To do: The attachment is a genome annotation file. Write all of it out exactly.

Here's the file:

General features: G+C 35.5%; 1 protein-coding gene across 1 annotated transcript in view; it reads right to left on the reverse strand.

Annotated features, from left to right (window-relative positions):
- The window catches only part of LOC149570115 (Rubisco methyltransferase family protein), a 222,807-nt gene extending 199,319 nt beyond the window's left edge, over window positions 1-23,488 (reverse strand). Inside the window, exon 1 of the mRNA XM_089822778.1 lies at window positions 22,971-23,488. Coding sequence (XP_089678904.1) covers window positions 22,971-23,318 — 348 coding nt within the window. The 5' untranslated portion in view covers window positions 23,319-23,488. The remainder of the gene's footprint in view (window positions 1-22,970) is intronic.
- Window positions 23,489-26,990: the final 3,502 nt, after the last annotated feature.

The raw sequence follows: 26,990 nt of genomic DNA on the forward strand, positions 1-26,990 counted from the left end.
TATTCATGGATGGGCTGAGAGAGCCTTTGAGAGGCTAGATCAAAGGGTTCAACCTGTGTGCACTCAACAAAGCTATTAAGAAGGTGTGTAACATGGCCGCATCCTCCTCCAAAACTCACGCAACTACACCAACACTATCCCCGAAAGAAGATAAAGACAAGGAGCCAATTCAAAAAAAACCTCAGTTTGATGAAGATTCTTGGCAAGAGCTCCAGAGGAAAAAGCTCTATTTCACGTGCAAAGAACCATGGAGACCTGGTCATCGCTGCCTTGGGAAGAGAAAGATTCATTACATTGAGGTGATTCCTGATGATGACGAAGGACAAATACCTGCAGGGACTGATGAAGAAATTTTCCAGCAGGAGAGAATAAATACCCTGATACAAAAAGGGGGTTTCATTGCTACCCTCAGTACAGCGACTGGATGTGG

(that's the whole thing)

General features: G+C 35.5%; 1 protein-coding gene across 1 annotated transcript in view; it reads right to left on the reverse strand.

Annotated features, from left to right (window-relative positions):
- The window catches only part of LOC149570115 (Rubisco methyltransferase family protein), a 222,807-nt gene extending 199,319 nt beyond the window's left edge, over window positions 1-23,488 (reverse strand). Inside the window, exon 1 of the mRNA XM_089822778.1 lies at window positions 22,971-23,488. Coding sequence (XP_089678904.1) covers window positions 22,971-23,318 — 348 coding nt within the window. The 5' untranslated portion in view covers window positions 23,319-23,488. The remainder of the gene's footprint in view (window positions 1-22,970) is intronic.
- Window positions 23,489-26,990: the final 3,502 nt, after the last annotated feature.

The raw sequence follows: 26,990 nt of genomic DNA on the forward strand, positions 1-26,990 counted from the left end.
TATTCATGGATGGGCTGAGAGAGCCTTTGAGAGGCTAGATCAAAGGGTTCAACCTGTGTGCACTCAACAAAGCTATTAAGAAGGTGTGTAACATGGCCGCATCCTCCTCCAAAACTCACGCAACTACACCAACACTATCCCCGAAAGAAGATAAAGACAAGGAGCCAATTCAAAAAAAACCTCAGTTTGATGAAGATTCTTGGCAAGAGCTCCAGAGGAAAAAGCTCTATTTCACGTGCAAAGAACCATGGAGACCTGGTCATCGCTGCCTTGGGAAGAGAAAGATTCATTACATTGAGGTGATTCCTGATGATGACGAAGGACAAATACCTGCAGGGACTGATGAAGAAATTTTCCAGCAGGAGAGAATAAATACCCTGATACAAAAAGGGGGTTTCATTGCTACCCTCAGTACAGCGACTGGATGTGG